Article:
New Caledonia is the third largest island in the South Pacific but, unlike many of its neighbors, was not formed from volcanic eruptions. Rather, New Caledonia is part of an ancient continent that drifted away millions of years ago.
New Caledonia was first inhabited some 3,000 years ago by Austronesians arriving from the Melanesian archipelagos. In the 11th century, Polynesians discovered the island and integrated with the indigenous Melanesians. James Cook was the first European explorer to find this island in 1774. More Europeans and missionaries arrived and settled in the island in the 19th century. In 1853, France made New Caledonia an overseas territory, and it has remained as one ever since. However, there is a growing independence movement from the indigenous Melanesians or Kanaky to sever from the French Republic, and a referendum on the issue is expected sometime after 2014.
New Caledonia consists of the mainland, “Grande Terre”. The capital, Noumea, is located in the southeastern coast of Grande Terre. There are also several smaller islands around Grande Terre, including the Belep Archipelago of islands and islets to the northwest, the Loyalty Islands to the east, the Île des Pins to the south, and the uninhabited Chesterfield Islands and Bellona Reefs to the west.
New Caledonia is truly an exotic group of islands. The landscapes are painted by green valleys and mountain ranges, Melanesian villages and huts along cattle countryside, lush tropical vegetation and Niaouli trees in unspoilt rainforests, gorgeous waterfalls and rivers, pristine sandy beaches, and long stretches of coral reef enclosed by the world’s largest lagoon. Having been isolated for millions of years, New Caledonia developed a rich ecology of unique flora and fauna. There are thousands of exotic plant species and wildlife found nowhere else in the world, including the famous Nautilus – a living-fossil marine creature that was around during the days of the dinosaurs.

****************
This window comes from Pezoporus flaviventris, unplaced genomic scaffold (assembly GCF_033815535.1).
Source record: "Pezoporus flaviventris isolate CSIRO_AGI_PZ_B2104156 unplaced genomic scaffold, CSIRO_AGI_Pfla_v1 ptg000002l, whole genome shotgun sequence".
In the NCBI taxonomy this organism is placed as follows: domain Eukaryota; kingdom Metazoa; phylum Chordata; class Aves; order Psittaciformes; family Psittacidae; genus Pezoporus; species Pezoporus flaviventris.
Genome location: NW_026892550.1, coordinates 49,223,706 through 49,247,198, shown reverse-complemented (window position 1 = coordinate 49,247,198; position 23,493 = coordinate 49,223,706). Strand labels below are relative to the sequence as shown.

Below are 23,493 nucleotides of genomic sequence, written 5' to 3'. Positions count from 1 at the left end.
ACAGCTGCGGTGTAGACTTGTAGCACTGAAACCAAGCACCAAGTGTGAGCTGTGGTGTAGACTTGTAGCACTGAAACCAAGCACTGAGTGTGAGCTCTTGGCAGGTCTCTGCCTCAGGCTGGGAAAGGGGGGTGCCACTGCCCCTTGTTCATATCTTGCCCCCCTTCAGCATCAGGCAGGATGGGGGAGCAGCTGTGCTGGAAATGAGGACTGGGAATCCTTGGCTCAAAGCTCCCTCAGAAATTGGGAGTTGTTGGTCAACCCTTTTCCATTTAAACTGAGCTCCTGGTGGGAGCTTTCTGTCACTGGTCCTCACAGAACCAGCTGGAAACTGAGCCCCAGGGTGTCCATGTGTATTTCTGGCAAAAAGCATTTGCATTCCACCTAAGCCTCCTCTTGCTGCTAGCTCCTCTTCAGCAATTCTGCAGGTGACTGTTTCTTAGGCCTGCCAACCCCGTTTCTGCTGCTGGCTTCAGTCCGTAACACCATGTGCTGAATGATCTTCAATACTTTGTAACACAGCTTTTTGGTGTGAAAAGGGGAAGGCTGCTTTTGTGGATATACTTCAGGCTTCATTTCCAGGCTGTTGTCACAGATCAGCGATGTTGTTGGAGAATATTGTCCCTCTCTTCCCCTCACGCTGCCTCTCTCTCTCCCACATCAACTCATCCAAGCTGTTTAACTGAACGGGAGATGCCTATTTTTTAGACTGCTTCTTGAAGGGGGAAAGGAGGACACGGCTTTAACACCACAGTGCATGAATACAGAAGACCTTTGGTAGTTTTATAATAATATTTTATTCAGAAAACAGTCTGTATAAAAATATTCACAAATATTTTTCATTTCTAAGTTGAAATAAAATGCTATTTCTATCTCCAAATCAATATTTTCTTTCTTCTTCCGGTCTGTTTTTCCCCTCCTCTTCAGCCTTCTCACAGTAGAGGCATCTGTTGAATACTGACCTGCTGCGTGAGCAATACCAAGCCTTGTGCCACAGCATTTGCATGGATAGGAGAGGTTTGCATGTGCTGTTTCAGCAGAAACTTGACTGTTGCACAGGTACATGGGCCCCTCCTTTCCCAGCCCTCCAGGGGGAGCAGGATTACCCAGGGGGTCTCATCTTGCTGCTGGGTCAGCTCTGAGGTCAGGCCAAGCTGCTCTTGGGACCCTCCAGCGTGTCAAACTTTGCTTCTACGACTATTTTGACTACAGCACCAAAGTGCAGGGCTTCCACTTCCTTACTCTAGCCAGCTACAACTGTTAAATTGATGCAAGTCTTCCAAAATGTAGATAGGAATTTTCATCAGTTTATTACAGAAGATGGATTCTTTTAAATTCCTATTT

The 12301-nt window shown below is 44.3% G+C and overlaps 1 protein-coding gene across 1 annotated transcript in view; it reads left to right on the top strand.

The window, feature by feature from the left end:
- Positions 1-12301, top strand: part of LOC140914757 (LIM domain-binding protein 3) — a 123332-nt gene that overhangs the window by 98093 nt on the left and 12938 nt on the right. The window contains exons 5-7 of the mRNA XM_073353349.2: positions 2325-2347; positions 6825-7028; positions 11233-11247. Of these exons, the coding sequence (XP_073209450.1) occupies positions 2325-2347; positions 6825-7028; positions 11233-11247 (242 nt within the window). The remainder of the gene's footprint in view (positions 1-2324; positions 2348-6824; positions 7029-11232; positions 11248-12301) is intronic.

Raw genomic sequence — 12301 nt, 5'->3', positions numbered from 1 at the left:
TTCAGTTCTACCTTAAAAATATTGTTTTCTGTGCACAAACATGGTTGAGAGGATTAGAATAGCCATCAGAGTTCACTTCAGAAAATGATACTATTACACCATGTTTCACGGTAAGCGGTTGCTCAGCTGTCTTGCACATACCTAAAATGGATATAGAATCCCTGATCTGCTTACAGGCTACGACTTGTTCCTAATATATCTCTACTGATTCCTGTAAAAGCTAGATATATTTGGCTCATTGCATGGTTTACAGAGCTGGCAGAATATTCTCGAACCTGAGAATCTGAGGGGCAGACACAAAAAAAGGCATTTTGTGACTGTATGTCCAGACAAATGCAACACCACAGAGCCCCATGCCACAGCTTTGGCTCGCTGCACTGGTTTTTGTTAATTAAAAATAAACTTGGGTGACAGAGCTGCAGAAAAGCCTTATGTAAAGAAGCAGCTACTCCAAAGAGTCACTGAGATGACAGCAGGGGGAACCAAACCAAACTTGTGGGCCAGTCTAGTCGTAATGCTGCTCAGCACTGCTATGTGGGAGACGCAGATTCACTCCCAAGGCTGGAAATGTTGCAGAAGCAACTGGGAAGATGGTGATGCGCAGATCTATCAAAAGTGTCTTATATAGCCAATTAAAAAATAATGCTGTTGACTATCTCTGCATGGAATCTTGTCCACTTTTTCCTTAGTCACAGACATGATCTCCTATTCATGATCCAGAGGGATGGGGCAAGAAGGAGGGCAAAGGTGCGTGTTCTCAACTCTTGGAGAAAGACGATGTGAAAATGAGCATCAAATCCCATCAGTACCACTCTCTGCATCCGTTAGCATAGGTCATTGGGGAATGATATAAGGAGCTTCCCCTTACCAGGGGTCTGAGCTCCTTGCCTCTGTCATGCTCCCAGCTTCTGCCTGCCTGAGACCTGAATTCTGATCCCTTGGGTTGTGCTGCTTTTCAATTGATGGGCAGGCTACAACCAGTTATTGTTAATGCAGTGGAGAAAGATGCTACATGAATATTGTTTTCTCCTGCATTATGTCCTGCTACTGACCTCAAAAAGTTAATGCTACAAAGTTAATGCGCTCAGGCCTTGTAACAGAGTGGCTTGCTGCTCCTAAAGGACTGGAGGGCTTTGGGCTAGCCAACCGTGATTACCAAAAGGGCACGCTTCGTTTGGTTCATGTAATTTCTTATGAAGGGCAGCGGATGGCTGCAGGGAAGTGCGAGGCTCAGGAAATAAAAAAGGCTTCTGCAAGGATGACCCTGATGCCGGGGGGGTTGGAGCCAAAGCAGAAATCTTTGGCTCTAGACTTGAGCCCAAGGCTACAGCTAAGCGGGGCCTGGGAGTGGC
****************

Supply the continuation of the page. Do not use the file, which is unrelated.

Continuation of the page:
Tourists enjoy New Caledonia for its stunning beaches and lagoons, the perfect setting for all water activities imaginable. Whale and dolphin watching, fly fishing, scuba diving, and snorkeling are particular favorites. Exploring the interiors of island and getting a feel for the biodiversity of this island is essential to any true visit.
New Caledonia also has some of the best food anywhere, especially for those who enjoy seafood and exotic fruits. Although expensive, the restaurants cover all cuisine types: from authentic French and Italian, to Chinese, Vietnamese, Indonesian, and Japanese, to traditional Melanesian.